A piece of the Berlin Wall • September 1998 • photo by Latchkey Lisa

Layers upon layers of paint covered the Berlin Wall. Author, Terry Tillman photographed the endless murals before its destruction in a book entitled, The Writings on the Wall: Peace at the Berlin Wall. Tillman was a motivational speaker who had traveled to Berlin on several occasions and was profoundly influenced by the emotional turmoil of Berlin’s divided people.

The artist of the mural (below) is unknown. A cracked gaping hole in the wall forms a skull exposing walls behind walls in a labyrinth of dark gray and black. Two tall buildings in the distance appear as hollowed out eyes. In between stands the T.V. Tower, a powerful symbol of Germany. The German flag ripples in the wind at the top of its point against a dismal sky.

Image Source: The Writings on the Wall: Peace at the Berlin Wall by Terry Tillman - 1990

The Writings on the Wall: Peace at the Berlin Wall by Terry Tillman • 1990

The cracks and jagged edges form abstractions and materialize as other parts of the skull – a nasal cavity, a deformed jawbone with the mouth slightly agape as if shrieking in horror. Piles of bloody human skulls and bones lay crumpled at the base. Written protests can be seen in various places along the shattered walls of the mural. “If you think the system is working ask someone who isn’t,” cries one. Others say, “What you think and do comes back to you,” and “Kilroy was just another brick in the wall.”

Today, 25 years later, marks the anniversary of when the Wall came down, not only as a significant moment in history, but an important one in the development of the Generation X psyche. It was one of a small number of victorious moments that proved that things could change to a generation that harbored no hope for the future. Regardless of how some feel about the politics of Ronald Reagan, we were all inspired on June 12, 1987 to hear him speak the words, “Mr. Gorbachev, tear down this wall.”

 

SOURCES:

Stuttgart, Baedeker. Allianz Travel Guide: Berlin The Complete Illustrated City Guide. Trans. Jarrold Andsons Ltd. New York, NY: Macmillan Travel, 1988. page 100-101.

Tillman, Terry. The Writings on the Wall: Peace at the Berlin Wall. Santa Monica, California: 22/7 Publishing Company, 1990.

Wyden, Peter. Wall the Inside Story of Divided Berlin. New York, NY: Simon and Schuster, 1989. Page 46.

SUPPLEMENTS:

The Abandoned Buildings of the Eastern Bloc


Copyright © 2014 Solo GenX Warriors 
Solo GenX Warriors ™ | Disclaimer

20) Letter to Baby Boomers From Gen-X

Dear Baby Boomer,

We are Generation X or whatever you want to call us. We are the youth of the nation… or were. We don’t give a R.I.P. Our destiny is written on the wall, starting with civilization. We are nihilistic by nature because no one wanted us to be here…

Never mind. We seek Nirvana, a place in the world to shelve our Trapper Keepers, our tear-stained journals of rage, our misunderstood expression of anger toward a world with no future lodged in the throat of Sid Vicious, a casualty to the Boomer drug experimentation legacy. Thanks for the bump.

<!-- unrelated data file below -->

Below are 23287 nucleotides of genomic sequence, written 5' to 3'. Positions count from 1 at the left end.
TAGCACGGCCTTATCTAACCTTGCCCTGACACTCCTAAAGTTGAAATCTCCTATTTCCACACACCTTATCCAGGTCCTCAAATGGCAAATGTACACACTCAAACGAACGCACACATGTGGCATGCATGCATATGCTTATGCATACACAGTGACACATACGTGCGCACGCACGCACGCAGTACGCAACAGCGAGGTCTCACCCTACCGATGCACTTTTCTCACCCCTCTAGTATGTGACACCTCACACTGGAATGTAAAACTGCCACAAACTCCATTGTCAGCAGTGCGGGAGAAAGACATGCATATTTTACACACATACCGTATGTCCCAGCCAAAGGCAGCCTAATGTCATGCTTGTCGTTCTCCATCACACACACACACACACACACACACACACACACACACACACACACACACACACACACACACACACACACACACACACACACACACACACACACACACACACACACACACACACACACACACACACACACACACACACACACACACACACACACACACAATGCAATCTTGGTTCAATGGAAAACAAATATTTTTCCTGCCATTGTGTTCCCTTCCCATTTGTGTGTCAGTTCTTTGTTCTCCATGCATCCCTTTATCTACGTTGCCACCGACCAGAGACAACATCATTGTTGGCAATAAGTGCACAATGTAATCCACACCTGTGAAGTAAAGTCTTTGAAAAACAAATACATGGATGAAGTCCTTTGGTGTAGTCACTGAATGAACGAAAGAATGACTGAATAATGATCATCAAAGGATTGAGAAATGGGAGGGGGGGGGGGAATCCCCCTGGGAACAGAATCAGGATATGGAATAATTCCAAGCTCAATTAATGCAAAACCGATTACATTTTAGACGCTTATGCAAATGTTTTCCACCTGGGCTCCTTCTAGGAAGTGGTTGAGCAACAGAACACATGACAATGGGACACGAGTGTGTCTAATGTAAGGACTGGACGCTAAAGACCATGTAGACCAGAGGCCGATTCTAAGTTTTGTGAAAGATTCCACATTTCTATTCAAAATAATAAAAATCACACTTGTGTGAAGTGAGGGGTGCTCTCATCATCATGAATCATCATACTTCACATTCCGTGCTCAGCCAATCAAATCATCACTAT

Oh, the 1970s… a putrefied pustule on the zit of history, like a Halloween pumpkin rotting in late December.

The 1970s

The 1970s

We don’t blame you, Boomers. You were just another generation among many, going way back. We can see far down the pike of human existence and we are uniformly disgusted with all human beings, including ourselves. So, don’t take it personally. You just happened to give us a lot of stupid, frivolous, narcissistic doo-doo that doesn’t matter a hill-of-beans to any human dead or alive… but we aren’t taking names or numbers, just sharpening our secondhand pencils for another round of philosophical debate.

Don’t worry. We have your best interest in mind, along with your children even though they were loved more than us. We slam danced in the backseat of our parent’s VW bugs, smacking our heads up against the windows and flying headfirst into the dashboard when our father hit the brakes. Honestly, we have no deep-seated anger that our own parents didn’t flash that cute little “Baby On Board” sign when they drove us around without seatbelts or car seats. We just laughed it off and stuck our stuffed Garfield plush dolls in the trunk with the butt sticking out to show we have a healthy sense of humor.

Okay, let me explain the whole “punk” thing. It’s not about talent, you silly Boomer. It’s about revolution. I know you know what that is. You don’t understand our music because it’s too painful to listen to and reflects the existential dark matter of human misery that we feel every day. Yes, that’s right. Our music feels bad and sounds bad to you because we feel worse than you could ever imagine. To us, your music sounds like the Intro to Loony Tunes.

We were left alone, watching MTV videos in the middle of the night sucking on Nerds candy, waiting for our parental units to come home, too tired to fix us dinner and so we make ourselves another crappy box of Mac & Cheese. We are born into a world of sustained horror, greed, AIDS, useless politics, and recessions that fall like dominoes every time we try to move up in the world from a cardboard box. We have never felt that anyone owes us anything and only want a better world for everyone. So, we deserve a break today.

Be nice. Give us a hug. That’s all we ask.

With love and adoration,

Generation X


Copyright © 2014 Solo GenX Warriors 
Solo GenX Warriors ™ | Disclaimer

19) Jealous of My Mother’s Nostalgia